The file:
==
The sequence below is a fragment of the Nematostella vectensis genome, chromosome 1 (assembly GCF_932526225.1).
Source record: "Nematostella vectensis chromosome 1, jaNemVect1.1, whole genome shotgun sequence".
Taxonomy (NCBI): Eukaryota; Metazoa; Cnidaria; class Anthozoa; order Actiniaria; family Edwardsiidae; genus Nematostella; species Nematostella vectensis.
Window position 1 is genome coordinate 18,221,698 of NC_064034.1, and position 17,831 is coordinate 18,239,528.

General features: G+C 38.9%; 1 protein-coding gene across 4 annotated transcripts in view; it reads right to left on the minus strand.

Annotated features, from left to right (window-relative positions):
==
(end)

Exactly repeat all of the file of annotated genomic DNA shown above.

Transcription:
The sequence below is a fragment of the Nematostella vectensis genome, chromosome 1 (assembly GCF_932526225.1).
Source record: "Nematostella vectensis chromosome 1, jaNemVect1.1, whole genome shotgun sequence".
Taxonomy (NCBI): Eukaryota; Metazoa; Cnidaria; class Anthozoa; order Actiniaria; family Edwardsiidae; genus Nematostella; species Nematostella vectensis.
Window position 1 is genome coordinate 18,221,698 of NC_064034.1, and position 17,831 is coordinate 18,239,528.

General features: G+C 38.9%; 1 protein-coding gene across 4 annotated transcripts in view; it reads right to left on the minus strand.

Annotated features, from left to right (window-relative positions):